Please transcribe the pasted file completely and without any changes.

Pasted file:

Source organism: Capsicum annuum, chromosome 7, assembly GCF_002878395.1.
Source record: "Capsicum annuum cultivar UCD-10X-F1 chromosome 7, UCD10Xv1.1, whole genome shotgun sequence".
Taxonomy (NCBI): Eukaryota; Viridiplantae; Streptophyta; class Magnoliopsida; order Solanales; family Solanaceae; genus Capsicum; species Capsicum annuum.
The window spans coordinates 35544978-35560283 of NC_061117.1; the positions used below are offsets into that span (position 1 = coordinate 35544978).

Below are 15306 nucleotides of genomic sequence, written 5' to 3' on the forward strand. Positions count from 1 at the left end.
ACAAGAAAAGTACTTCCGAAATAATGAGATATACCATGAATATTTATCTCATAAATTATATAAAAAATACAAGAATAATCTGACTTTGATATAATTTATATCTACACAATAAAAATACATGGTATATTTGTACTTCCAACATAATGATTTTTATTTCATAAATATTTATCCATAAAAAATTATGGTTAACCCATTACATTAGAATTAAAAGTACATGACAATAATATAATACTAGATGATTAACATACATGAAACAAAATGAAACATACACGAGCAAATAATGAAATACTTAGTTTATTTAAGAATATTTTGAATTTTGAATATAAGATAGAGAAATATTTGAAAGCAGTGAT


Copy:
Source organism: Capsicum annuum, chromosome 7, assembly GCF_002878395.1.
Source record: "Capsicum annuum cultivar UCD-10X-F1 chromosome 7, UCD10Xv1.1, whole genome shotgun sequence".
Taxonomy (NCBI): Eukaryota; Viridiplantae; Streptophyta; class Magnoliopsida; order Solanales; family Solanaceae; genus Capsicum; species Capsicum annuum.
The window spans coordinates 35544978-35560283 of NC_061117.1; the positions used below are offsets into that span (position 1 = coordinate 35544978).

Below are 15306 nucleotides of genomic sequence, written 5' to 3' on the forward strand. Positions count from 1 at the left end.
ACAAGAAAAGTACTTCCGAAATAATGAGATATACCATGAATATTTATCTCATAAATTATATAAAAAATACAAGAATAATCTGACTTTGATATAATTTATATCTACACAATAAAAATACATGGTATATTTGTACTTCCAACATAATGATTTTTATTTCATAAATATTTATCCATAAAAAATTATGGTTAACCCATTACATTAGAATTAAAAGTACATGACAATAATATAATACTAGATGATTAACATACATGAAACAAAATGAAACATACACGAGCAAATAATGAAATACTTAGTTTATTTAAGAATATTTTGAATTTTGAATATAAGATAGAGAAATATTTGAAAGCAGTGAT